March 2017 continues global warming trend

It was the second-warmest March – after March 2016 – in a database which goes as far back as 1880.

FILE PHOTO: Residents view the first iceberg of the season as it passes the South Shore of Newfoundland
In the Arctic, sea ice was at its lowest maximum in 38 years of satellite records [File: Greg Locke/Reuters]

It was confirmed this week by NOAA’s National Center for Environmental Information (NCEI) that March 2017 was the second-warmest March, globally, on record. The only warmer March in a database stretching over more than 1,620 months, was March 2016. The second place ranking was also confirmed by NASA.

In addition, March was the fourth-warmest month – any month – in that database, coming behind February, March and January of 2016 and just ahead of February 2017.

Once again, the degree of warming is quite alarming. March was a massive 1.12 degrees Celsius above the long-term average. With January and February of 2017 among the warmest months ever recorded, there is an outside chance that 2017 could challenge 2016 as the warmest year on record.

This remains unlikely at this stage, as we only came out of an El Nino, which tends to enhance global warming, earlier in 2016.

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Nevertheless, a localised warming of surface waters in the eastern Pacific, which has resulted in heavy rain, flooding and landslides in Colombia, Ecuador and Peru, has been ongoing for several months.

It is certainly possible that another El Nino could develop later this year, despite such events usually occurring only every two to seven years. Such a development would certainly raise the possibility of 2017 challenging 2016 as the warmest year on record.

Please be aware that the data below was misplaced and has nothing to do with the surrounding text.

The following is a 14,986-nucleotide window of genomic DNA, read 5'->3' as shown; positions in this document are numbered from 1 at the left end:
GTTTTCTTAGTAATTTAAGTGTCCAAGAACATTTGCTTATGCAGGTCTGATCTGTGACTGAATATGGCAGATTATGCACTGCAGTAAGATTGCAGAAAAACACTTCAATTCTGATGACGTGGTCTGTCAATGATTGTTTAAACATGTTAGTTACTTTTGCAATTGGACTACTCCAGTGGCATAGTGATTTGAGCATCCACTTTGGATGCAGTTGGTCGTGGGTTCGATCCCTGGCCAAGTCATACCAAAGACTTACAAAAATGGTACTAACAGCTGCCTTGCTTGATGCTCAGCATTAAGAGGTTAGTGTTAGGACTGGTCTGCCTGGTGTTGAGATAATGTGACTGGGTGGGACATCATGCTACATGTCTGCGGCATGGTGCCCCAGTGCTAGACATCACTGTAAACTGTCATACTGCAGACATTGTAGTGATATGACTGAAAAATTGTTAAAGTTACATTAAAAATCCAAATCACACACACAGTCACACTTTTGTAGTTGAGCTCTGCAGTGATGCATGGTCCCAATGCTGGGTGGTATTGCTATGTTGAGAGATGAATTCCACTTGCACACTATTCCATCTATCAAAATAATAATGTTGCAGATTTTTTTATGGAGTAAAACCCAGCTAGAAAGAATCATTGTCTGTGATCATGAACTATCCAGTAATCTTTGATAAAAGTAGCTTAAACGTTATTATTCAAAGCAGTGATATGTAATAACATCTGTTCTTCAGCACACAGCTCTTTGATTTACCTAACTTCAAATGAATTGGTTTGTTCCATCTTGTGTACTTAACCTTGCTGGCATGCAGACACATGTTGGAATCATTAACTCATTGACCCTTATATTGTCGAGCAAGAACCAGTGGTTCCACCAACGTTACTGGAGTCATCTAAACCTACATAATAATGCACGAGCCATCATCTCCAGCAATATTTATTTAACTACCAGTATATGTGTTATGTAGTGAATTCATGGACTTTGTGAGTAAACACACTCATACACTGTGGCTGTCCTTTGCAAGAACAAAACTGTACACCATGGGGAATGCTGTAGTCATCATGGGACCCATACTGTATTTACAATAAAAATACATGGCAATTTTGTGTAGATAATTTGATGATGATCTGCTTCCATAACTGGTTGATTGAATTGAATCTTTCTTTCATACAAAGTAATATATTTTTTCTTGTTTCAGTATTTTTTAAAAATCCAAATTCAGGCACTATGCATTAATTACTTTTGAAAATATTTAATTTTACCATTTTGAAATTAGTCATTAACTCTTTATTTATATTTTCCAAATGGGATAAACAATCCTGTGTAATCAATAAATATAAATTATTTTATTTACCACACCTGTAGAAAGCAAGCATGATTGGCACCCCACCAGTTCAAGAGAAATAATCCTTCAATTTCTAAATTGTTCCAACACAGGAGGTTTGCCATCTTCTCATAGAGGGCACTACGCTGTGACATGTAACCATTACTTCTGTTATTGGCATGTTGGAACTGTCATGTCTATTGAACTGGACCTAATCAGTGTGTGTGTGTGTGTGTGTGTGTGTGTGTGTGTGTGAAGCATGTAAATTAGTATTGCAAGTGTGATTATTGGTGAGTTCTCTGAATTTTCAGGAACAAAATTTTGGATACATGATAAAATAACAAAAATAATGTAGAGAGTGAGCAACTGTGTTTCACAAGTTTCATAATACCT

The record temperatures of March applied equally to land and sea. As a result, sea ice extent in both the Arctic and Antarctic was at record low levels.

In the Arctic, sea ice – which reaches its annual maximum extent during March – was at its lowest maximum in 38 years of satellite records.

The recent drifting of icebergs into shipping lanes of the North Atlantic is symptomatic of an increasing warmth in the Arctic.

In the southern hemisphere, it is a similar picture in the waters surrounding the continent of Antarctica. Here, sea ice reaches its minimum extent during March. The sea ice was the lowest monthly minimum extent for the fifth consecutive month.

There was much fanfare made in 2016 when the Paris climate agreement committed world leaders to undertaking energy policies which would limit future temperature increase to 1.5C above pre-industrial levels.

Since then, the US has publicly questioned its commitment to that agreement, and global temperatures are continuing to rise at a very steep rate. Should Mother Nature make her own contribution to the warming process by allowing an El Nino to develop, it could make for some very alarming effects on weather and climate in the future.

Source: Al Jazeera, News Agencies